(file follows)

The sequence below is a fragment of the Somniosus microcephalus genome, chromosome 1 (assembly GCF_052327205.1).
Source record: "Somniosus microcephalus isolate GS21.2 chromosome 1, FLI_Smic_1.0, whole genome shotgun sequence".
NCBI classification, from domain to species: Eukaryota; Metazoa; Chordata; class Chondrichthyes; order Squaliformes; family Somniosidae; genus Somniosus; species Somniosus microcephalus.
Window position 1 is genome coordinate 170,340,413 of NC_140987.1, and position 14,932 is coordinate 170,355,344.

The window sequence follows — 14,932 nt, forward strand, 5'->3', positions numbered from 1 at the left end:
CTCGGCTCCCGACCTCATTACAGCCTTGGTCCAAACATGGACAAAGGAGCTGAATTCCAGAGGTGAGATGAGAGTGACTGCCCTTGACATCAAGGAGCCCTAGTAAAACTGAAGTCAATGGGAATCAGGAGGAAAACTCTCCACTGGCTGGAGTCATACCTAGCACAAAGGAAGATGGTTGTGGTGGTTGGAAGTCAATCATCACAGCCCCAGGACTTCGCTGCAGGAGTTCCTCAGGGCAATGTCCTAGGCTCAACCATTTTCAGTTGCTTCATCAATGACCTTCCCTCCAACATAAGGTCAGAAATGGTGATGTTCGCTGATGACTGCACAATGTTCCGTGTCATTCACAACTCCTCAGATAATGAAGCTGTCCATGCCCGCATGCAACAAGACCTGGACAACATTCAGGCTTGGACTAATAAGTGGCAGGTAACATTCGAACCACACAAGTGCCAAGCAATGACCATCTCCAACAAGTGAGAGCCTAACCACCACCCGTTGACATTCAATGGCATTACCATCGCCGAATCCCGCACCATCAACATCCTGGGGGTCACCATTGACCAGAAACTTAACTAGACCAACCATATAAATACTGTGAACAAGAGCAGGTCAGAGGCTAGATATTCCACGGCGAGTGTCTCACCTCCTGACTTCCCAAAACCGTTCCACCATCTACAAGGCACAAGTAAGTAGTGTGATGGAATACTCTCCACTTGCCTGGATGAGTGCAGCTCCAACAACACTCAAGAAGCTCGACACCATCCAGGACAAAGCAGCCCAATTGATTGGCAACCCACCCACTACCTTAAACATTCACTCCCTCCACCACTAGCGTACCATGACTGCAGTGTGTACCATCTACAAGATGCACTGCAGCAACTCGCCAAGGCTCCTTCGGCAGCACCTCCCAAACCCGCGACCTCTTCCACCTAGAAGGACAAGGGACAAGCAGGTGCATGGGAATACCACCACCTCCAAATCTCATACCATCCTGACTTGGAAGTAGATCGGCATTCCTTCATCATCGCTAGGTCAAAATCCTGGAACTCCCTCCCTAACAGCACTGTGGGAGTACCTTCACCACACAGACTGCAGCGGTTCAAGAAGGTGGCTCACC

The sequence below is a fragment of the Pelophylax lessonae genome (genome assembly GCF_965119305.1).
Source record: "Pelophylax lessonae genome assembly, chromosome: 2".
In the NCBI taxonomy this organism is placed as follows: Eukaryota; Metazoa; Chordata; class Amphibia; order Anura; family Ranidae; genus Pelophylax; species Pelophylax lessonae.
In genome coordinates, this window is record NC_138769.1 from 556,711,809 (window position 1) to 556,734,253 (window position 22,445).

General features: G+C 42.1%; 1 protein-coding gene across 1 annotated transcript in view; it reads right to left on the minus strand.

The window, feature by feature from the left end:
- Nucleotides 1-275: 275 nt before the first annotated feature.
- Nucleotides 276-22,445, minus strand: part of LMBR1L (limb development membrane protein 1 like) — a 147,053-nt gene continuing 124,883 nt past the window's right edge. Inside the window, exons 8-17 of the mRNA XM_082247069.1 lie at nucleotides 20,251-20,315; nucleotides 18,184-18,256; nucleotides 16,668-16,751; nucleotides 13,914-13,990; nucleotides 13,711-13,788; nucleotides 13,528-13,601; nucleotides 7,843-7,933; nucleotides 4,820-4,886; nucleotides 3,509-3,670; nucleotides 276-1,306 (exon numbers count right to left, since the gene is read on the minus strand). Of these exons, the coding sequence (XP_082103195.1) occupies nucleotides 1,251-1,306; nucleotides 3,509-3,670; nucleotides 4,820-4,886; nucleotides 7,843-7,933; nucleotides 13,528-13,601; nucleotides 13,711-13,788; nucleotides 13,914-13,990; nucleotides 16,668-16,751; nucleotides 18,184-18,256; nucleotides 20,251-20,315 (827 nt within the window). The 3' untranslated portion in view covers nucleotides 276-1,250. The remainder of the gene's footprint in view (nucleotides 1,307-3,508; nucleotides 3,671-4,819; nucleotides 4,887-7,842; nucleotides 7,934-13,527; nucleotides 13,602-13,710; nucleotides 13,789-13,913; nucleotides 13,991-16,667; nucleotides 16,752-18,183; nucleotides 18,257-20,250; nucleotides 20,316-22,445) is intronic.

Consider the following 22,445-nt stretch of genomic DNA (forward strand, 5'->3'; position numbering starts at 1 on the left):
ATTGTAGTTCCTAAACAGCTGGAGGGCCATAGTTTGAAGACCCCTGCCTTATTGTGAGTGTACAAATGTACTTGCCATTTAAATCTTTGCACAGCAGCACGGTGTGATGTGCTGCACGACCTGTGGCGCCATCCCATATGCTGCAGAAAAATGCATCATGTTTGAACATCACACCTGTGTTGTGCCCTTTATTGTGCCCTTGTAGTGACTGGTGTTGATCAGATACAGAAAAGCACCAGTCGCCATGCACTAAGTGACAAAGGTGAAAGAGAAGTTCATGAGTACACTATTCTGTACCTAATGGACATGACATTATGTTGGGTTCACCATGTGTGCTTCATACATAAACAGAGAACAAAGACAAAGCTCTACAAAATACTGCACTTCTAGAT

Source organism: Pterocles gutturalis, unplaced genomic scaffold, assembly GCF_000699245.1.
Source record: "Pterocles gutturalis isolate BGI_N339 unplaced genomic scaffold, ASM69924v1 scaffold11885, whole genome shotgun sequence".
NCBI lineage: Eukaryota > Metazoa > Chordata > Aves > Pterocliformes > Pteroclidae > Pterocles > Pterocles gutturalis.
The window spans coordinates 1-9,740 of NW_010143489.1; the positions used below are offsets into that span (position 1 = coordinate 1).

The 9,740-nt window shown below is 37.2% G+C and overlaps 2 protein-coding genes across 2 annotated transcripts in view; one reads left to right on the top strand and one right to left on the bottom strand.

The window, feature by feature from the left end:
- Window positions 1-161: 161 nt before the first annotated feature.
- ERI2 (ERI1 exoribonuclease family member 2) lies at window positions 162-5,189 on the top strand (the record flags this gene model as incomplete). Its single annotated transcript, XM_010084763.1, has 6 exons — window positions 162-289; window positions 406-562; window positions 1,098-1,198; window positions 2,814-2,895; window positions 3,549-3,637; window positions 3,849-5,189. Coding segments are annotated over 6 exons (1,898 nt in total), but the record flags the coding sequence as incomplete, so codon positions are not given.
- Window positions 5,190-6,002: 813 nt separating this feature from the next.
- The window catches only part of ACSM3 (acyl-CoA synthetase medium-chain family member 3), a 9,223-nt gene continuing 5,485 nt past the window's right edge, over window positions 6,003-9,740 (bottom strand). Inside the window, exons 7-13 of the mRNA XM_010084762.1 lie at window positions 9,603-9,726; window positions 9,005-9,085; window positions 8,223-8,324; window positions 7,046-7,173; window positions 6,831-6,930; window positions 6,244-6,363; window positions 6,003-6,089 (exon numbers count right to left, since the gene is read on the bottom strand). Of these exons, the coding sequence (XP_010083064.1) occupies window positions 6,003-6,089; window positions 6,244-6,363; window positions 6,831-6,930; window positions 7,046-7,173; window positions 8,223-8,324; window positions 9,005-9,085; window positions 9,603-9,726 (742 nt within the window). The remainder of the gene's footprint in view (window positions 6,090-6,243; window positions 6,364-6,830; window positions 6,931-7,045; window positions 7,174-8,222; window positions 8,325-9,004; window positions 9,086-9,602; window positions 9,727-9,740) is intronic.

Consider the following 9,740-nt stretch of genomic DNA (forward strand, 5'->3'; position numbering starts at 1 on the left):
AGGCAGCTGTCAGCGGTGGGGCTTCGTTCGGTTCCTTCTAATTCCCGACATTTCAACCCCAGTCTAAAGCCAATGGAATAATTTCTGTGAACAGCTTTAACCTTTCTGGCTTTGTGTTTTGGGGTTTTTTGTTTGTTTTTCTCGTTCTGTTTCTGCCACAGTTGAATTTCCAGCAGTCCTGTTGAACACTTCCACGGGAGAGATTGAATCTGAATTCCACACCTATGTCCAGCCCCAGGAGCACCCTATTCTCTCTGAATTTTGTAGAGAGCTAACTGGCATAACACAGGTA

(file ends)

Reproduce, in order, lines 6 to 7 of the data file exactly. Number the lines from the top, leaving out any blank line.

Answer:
CTCGGCTCCCGACCTCATTACAGCCTTGGTCCAAACATGGACAAAGGAGCTGAATTCCAGAGGTGAGATGAGAGTGACTGCCCTTGACATCAAGGAGCCCTAGTAAAACTGAAGTCAATGGGAATCAGGAGGAAAACTCTCCACTGGCTGGAGTCATACCTAGCACAAAGGAAGATGGTTGTGGTGGTTGGAAGTCAATCATCACAGCCCCAGGACTTCGCTGCAGGAGTTCCTCAGGGCAATGTCCTAGGCTCAACCATTTTCAGTTGCTTCATCAATGACCTTCCCTCCAACATAAGGTCAGAAATGGTGATGTTCGCTGATGACTGCACAATGTTCCGTGTCATTCACAACTCCTCAGATAATGAAGCTGTCCATGCCCGCATGCAACAAGACCTGGACAACATTCAGGCTTGGACTAATAAGTGGCAGGTAACATTCGAACCACACAAGTGCCAAGCAATGACCATCTCCAACAAGTGAGAGCCTAACCACCACCCGTTGACATTCAATGGCATTACCATCGCCGAATCCCGCACCATCAACATCCTGGGGGTCACCATTGACCAGAAACTTAACTAGACCAACCATATAAATACTGTGAACAAGAGCAGGTCAGAGGCTAGATATTCCACGGCGAGTGTCTCACCTCCTGACTTCCCAAAACCGTTCCACCATCTACAAGGCACAAGTAAGTAGTGTGATGGAATACTCTCCACTTGCCTGGATGAGTGCAGCTCCAACAACACTCAAGAAGCTCGACACCATCCAGGACAAAGCAGCCCAATTGATTGGCAACCCACCCACTACCTTAAACATTCACTCCCTCCACCACTAGCGTACCATGACTGCAGTGTGTACCATCTACAAGATGCACTGCAGCAACTCGCCAAGGCTCCTTCGGCAGCACCTCCCAAACCCGCGACCTCTTCCACCTAGAAGGACAAGGGACAAGCAGGTGCATGGGAATACCACCACCTCCAAATCTCATACCATCCTGACTTGGAAGTAGATCGGCATTCCTTCATCATCGCTAGGTCAAAATCCTGGAACTCCCTCCCTAACAGCACTGTGGGAGTACCTTCACCACACAGACTGCAGCGGTTCAAGAAGGTGGCTCACC

The sequence below is a fragment of the Pelophylax lessonae genome (genome assembly GCF_965119305.1).